No concept is more restricted by the limits of
our human nature than the life Jesus offers His followers. What exactly is
In the 1960s' epic movie "Barabbas,"
the title character asks Lazarus, years after the event narrated in Sunday's
Gospel (John 11:1-45): "What's it like being dead?" Jesus'
resuscitated friend responds, "How do you explain to a fetus in the
womb what it means to be alive?"
In such a situation, you're talking about two
different concepts of life; the second -- outside the womb -- has yet to be
experienced in a fetal environment, so it's impossible to describe.
The authors of the New Testament faced a
similar difficulty when they tried to explain the life which comes to us
when we die and rise with Jesus.
Ezekiel didn't have that problem (Ezekiel
37:12-14). He simply guarantees his community in exile that Yahweh will one
day bring them back to live in the freedom of the Promised Land.
He's so certain of this that he assures his
people that not even death will stop God from carrying out this promise. If
need be, Yahweh states, "I will open your graves, have you rise from
them, and bring you back to the land of Israel."
On the other hand, Paul (Romans 8:8-11)
reflects on the brand new life at the heart of the existence Jesus'
disciples now live. It's not just a return to an ideal past life.
Though Christians live in the same world as
non-Christians, Paul assures his readers, "You are not in the flesh;
you are in the spirit, since the Spirit of God dwells in you....If Christ is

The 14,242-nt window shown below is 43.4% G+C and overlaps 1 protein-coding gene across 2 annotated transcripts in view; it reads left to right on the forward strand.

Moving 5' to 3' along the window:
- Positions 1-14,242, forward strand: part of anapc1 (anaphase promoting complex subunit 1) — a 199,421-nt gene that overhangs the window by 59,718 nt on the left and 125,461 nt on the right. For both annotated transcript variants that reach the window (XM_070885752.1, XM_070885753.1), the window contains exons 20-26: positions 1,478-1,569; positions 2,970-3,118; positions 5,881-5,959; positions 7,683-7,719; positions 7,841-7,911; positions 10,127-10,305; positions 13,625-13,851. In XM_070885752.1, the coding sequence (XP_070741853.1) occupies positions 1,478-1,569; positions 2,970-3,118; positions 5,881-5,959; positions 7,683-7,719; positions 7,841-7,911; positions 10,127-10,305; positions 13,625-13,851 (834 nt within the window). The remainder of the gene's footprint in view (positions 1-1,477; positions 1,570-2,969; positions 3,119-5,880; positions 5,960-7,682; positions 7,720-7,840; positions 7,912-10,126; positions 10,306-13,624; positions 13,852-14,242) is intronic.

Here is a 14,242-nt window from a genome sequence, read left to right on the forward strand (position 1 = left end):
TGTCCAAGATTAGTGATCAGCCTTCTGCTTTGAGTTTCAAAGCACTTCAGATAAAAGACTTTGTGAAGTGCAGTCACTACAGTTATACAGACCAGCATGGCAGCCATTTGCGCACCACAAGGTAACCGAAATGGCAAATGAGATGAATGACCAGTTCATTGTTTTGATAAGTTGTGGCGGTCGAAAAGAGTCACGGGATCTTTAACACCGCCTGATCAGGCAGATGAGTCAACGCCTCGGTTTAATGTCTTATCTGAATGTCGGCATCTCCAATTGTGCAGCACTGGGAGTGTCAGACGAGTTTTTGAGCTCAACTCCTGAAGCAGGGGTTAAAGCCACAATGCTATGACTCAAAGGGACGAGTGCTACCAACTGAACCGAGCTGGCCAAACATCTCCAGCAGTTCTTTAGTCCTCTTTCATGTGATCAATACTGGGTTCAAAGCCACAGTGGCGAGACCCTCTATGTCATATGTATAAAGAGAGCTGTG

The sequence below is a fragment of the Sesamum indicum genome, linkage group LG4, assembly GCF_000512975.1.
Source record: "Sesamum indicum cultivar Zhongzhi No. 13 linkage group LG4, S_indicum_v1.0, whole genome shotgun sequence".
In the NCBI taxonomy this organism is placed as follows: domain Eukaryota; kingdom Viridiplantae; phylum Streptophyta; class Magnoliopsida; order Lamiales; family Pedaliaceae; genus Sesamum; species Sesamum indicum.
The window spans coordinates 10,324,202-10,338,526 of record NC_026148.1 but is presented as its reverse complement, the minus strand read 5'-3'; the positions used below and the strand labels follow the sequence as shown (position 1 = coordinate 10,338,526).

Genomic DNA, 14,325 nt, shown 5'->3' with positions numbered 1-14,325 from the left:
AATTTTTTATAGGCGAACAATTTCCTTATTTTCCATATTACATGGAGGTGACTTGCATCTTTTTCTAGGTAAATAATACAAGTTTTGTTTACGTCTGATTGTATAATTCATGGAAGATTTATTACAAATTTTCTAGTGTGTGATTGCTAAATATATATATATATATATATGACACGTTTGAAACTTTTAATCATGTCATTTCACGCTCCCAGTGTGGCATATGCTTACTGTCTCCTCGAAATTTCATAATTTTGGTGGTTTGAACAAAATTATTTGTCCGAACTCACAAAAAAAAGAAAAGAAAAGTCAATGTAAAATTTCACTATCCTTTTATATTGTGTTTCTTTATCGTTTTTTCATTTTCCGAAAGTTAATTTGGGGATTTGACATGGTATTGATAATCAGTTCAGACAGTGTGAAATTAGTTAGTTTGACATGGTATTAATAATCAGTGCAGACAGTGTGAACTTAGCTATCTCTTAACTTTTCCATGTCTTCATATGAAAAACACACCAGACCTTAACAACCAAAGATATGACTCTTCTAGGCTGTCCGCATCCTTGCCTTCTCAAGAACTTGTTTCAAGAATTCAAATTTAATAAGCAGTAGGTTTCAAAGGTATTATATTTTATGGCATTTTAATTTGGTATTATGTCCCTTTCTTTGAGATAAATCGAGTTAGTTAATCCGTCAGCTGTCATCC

in you, although the body is dead because of sin, the spirit is alive
because of righteousness."
Paul believes that even before our "mortal
bodies" come to life after our physical death, the deepest part of
ourselves -- our spirit -- has left its old life behind and stepped into the
new life Jesus promised and experienced.
Writing about 40 years after Paul, St. John
carries this idea several steps further. He believes that much of what we're
expecting to happen in the future -- especially after death -- is already
taking place here and now. The exchange between Jesus and his grieving
friend Martha is a perfect example of John's "new and improved"
"Your brother will rise," Jesus
assures Martha. She then echoes the "traditional" first-century
belief: "I know he will rise, in the resurrection on the last
At this point, Jesus leads Martha down a new
road: "I am the resurrection and the life; those who believe in me,
even if they die, will rise, and everyone who lives and believes in me will
never die. Do you believe this?"
In some sense, we're called to "come
out" of our old ideas of eternal life and, like John, explore new ways
in which Jesus' life is already being realized and experienced now.
Many wonder what motivated such a significant
theological change. The answer is simple. Jesus' earliest followers weren't
restricted by a set of established dogmas and doctrines. They relied on
their day-by-day experience of the risen Jesus' being a part of their lives.
Some of us modern followers of Jesus believe
falling back on dogmas and doctrines is enough to get us into heaven. We
forget that, because our ancestors in the faith put their trust in their
faith experiences, they actually were able to recognize the heavenly life
invigorating their daily lives.